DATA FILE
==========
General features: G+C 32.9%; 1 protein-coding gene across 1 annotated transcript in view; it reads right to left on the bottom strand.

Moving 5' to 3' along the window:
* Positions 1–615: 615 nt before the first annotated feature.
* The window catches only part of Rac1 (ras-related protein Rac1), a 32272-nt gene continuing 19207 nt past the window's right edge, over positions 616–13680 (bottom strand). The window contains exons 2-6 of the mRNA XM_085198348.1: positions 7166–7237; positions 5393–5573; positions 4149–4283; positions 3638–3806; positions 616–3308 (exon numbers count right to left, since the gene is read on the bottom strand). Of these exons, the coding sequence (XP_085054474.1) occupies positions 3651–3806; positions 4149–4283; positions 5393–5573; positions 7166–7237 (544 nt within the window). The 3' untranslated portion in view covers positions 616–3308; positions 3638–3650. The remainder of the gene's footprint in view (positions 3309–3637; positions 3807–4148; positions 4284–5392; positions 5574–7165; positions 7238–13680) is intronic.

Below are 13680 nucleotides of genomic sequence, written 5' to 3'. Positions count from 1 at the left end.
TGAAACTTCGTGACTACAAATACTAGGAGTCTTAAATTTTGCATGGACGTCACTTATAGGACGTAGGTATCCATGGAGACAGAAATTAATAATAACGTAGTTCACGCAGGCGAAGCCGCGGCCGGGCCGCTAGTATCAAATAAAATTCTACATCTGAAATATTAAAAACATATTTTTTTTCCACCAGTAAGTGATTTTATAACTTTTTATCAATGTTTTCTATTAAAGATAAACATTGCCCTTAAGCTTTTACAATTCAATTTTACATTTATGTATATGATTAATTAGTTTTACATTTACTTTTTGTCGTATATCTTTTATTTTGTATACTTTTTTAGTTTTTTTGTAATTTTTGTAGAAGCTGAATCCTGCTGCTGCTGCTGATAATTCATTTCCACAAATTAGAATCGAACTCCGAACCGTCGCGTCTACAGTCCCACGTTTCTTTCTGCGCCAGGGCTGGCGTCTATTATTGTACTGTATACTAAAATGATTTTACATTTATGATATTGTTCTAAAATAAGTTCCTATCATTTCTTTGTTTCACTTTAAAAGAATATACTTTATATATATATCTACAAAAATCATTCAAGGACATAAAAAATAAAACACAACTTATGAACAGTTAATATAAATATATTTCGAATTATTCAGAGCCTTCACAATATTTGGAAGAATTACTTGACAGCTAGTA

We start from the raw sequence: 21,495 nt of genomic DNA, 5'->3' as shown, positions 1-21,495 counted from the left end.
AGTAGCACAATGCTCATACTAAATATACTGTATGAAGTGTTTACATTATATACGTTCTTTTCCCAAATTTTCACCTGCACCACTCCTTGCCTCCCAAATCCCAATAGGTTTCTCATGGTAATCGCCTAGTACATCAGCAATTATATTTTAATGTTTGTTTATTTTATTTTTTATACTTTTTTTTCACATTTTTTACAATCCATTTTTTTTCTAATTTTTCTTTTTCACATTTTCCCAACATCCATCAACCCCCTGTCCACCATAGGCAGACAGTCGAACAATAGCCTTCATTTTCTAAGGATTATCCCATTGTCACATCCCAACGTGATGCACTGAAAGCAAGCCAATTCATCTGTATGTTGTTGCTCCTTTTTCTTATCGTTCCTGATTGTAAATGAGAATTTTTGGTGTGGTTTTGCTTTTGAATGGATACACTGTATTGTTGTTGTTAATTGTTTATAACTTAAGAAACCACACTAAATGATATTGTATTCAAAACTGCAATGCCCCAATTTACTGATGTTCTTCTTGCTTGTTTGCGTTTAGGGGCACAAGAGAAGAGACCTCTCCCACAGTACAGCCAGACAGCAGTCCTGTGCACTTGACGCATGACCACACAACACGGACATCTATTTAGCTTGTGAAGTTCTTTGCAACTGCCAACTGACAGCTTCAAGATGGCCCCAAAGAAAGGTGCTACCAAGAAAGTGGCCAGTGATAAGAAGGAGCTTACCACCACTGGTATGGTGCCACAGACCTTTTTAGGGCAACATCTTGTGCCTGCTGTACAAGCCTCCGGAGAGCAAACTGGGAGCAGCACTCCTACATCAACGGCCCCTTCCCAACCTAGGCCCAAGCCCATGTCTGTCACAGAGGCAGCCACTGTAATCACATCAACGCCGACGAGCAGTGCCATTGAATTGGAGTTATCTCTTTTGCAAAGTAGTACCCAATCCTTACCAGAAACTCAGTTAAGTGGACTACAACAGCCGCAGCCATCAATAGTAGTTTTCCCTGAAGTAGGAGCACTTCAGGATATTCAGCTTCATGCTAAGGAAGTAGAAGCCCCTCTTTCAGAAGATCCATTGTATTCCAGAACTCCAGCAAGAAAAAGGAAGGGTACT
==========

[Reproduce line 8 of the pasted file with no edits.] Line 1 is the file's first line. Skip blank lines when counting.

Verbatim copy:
AGTAGCACAATGCTCATACTAAATATACTGTATGAAGTGTTTACATTATATACGTTCTTTTCCCAAATTTTCACCTGCACCACTCCTTGCCTCCCAAATCCCAATAGGTTTCTCATGGTAATCGCCTAGTACATCAGCAATTATATTTTAATGTTTGTTTATTTTATTTTTTATACTTTTTTTTCACATTTTTTACAATCCATTTTTTTTCTAATTTTTCTTTTTCACATTTTCCCAACATCCATCAACCCCCTGTCCACCATAGGCAGACAGTCGAACAATAGCCTTCATTTTCTAAGGATTATCCCATTGTCACATCCCAACGTGATGCACTGAAAGCAAGCCAATTCATCTGTATGTTGTTGCTCCTTTTTCTTATCGTTCCTGATTGTAAATGAGAATTTTTGGTGTGGTTTTGCTTTTGAATGGATACACTGTATTGTTGTTGTTAATTGTTTATAACTTAAGAAACCACACTAAATGATATTGTATTCAAAACTGCAATGCCCCAATTTACTGATGTTCTTCTTGCTTGTTTGCGTTTAGGGGCACAAGAGAAGAGACCTCTCCCACAGTACAGCCAGACAGCAGTCCTGTGCACTTGACGCATGACCACACAACACGGACATCTATTTAGCTTGTGAAGTTCTTTGCAACTGCCAACTGACAGCTTCAAGATGGCCCCAAAGAAAGGTGCTACCAAGAAAGTGGCCAGTGATAAGAAGGAGCTTACCACCACTGGTATGGTGCCACAGACCTTTTTAGGGCAACATCTTGTGCCTGCTGTACAAGCCTCCGGAGAGCAAACTGGGAGCAGCACTCCTACATCAACGGCCCCTTCCCAACCTAGGCCCAAGCCCATGTCTGTCACAGAGGCAGCCACTGTAATCACATCAACGCCGACGAGCAGTGCCATTGAATTGGAGTTATCTCTTTTGCAAAGTAGTACCCAATCCTTACCAGAAACTCAGTTAAGTGGACTACAACAGCCGCAGCCATCAATAGTAGTTTTCCCTGAAGTAGGAGCACTTCAGGATATTCAGCTTCATGCTAAGGAAGTAGAAGCCCCTCTTTCAGAAGATCCATTGTATTCCAGAACTCCAGCAAGAAAAAGGAAGGGTACT